This week’s #SPFBO Author Interview is with E.M. (Elisabeth) Hamill. She writes adult science fiction and fantasy somewhere in the wilds of eastern suburban Kansas. A nurse by day, wordsmith by night, she is happy to give her geeky imagination free reign and has sworn never to grow up and get boring. Her critically acclaimed science fiction novel DALÍ was released in 2017.
Frequently under the influence of caffeinated beverages, she also writes as Elisabeth Hamill for young adult readers in fantasy with the award-winning Songmaker series.
She lives in eastern Kansas with her family, where they fend off flying monkey attacks and prep for the zombie apocalypse.
Why did you enter #spfbo?
It was a leap of faith, really. A.Z. Anthony threw a Twitter gauntlet, and I picked it up, agonized over it for about thirty seconds and decided to do it. Any contests I have entered provided me an opportunity to get in touch with like-minded writers I might never have met otherwise, and some have become friends and valuable critique partners. This kind of interaction can only benefit me as a writer no matter how far my book goes.
What is your least favorite thing about self-publishing?
The burden of expense! Holy moly…when I found out how much ISBN numbers cost, I had a small nervous breakdown. It isn't cheap to self-publish, but the added expenses mean I control my cover art, marketing, when my book comes out, the editor of my choice—I think it was a great opportunity, and I will do it again.
Your Main Character walks into a bar, what kind of bar and what happens?
HAHAHAHAHA. No, really. That is the first six pages of Nectar and Ambrosia. My main character, Callie, stumbles into a pub that straddles dimensions, and the entire book takes place inside that bar. What happens is an ex-god with an olive habit, a fairy with a vendetta, a treaty-breaking reality show, and an oncoming apocalypse.
Do you want each book to stand on its own, or are you trying to build a body of work with connections between each book?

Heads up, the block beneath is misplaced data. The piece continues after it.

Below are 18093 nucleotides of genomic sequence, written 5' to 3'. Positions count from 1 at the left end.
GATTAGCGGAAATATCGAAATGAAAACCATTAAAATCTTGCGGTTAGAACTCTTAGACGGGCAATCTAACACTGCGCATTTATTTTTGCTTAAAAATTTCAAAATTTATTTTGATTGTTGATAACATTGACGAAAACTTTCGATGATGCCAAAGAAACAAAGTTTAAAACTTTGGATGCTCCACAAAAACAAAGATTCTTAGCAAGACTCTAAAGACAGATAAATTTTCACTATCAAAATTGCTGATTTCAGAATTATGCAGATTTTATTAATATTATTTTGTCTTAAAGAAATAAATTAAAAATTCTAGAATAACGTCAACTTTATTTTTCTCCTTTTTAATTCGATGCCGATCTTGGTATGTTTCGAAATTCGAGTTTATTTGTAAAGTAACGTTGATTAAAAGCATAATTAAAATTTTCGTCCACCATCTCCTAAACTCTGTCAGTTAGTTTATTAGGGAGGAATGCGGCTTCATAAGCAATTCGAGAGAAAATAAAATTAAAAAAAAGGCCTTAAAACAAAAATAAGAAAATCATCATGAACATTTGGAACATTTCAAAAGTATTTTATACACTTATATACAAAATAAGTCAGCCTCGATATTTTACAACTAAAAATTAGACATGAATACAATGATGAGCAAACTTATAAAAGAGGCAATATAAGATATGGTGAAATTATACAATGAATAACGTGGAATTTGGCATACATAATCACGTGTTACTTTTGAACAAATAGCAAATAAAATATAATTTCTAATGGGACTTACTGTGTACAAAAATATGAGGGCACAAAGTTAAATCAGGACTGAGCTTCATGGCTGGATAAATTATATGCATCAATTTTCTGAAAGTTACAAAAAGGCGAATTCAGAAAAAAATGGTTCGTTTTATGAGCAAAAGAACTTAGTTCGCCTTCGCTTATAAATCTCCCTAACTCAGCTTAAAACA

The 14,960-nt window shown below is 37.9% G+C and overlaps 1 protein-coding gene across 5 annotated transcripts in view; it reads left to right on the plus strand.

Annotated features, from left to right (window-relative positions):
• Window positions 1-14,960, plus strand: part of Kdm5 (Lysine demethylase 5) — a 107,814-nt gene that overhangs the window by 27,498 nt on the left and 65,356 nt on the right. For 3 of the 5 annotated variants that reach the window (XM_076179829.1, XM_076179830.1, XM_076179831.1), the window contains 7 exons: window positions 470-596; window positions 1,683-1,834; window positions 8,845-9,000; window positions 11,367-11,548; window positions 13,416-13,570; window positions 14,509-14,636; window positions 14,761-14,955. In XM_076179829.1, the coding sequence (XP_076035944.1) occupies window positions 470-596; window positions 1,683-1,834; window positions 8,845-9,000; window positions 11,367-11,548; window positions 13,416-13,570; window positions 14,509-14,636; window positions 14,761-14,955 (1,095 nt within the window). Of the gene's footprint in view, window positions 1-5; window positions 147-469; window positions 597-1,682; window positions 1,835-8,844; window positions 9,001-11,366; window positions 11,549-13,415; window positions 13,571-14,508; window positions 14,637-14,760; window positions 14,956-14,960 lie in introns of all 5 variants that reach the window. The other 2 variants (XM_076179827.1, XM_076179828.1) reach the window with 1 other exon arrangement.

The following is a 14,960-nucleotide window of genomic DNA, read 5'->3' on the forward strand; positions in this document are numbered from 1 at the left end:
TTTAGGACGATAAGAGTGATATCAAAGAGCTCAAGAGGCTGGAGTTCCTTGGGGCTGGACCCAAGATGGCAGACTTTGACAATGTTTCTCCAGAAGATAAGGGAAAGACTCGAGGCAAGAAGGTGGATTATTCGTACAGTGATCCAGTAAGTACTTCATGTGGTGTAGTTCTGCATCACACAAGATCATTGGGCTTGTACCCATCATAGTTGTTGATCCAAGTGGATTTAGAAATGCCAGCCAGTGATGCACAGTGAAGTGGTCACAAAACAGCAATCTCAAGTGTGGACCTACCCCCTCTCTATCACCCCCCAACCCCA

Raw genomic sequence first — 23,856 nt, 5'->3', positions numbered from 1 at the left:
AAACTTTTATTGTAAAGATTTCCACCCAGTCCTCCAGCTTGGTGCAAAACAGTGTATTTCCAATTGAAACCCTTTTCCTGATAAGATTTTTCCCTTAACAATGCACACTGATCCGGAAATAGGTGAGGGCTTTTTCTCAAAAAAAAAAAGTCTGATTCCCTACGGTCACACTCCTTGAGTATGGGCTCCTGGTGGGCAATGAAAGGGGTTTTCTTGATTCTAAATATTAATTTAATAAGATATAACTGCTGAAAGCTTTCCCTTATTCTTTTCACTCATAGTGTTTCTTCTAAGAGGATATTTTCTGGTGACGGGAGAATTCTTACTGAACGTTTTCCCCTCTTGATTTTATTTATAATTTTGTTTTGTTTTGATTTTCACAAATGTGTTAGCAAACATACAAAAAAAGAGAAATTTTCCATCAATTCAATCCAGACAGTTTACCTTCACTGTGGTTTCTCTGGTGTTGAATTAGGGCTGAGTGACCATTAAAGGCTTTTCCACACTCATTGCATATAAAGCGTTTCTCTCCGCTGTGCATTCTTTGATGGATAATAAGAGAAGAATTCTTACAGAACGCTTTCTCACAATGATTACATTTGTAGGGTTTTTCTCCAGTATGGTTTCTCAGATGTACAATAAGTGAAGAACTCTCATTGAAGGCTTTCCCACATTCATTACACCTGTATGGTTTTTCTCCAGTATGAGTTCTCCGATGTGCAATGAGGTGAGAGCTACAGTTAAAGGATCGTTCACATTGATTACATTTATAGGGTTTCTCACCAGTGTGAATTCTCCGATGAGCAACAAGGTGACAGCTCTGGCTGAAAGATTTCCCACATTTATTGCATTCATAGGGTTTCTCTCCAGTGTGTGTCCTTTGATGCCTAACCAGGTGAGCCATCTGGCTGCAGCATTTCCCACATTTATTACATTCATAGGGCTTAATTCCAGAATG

I like each book to stand on its own without a cliffhanger. There may be a thread binding a series together, but each story is told in full.
How long were you a part-time writer before you became a full-time one?
Unfortunately, I am still a part-time writer. I'm a full-time oncology nurse and going to college to finish a degree. I write whenever I can steal a minute. My dream is to be able to live on my writing some day, but at this speed, it might not be until after I retire!
How long on average does it take you to write a book?
Six months to a year for the first decent draft, and then at least another six months before it's ready to publish. Since I got serious about it, I've averaged about a book a year and several short stories.
Do you believe in writer’s block?
Not really. If I keep writing through it, even if what comes out is crap, I can usually find my way again. It's really difficult to write when I'm tired or stressed, though, so there are times when I desperately want to write but might only get a couple of hundred words out. If that's all I get, it's still a page that wasn't there before.
For more information about Elisabeth Hamill and her books, check out these links: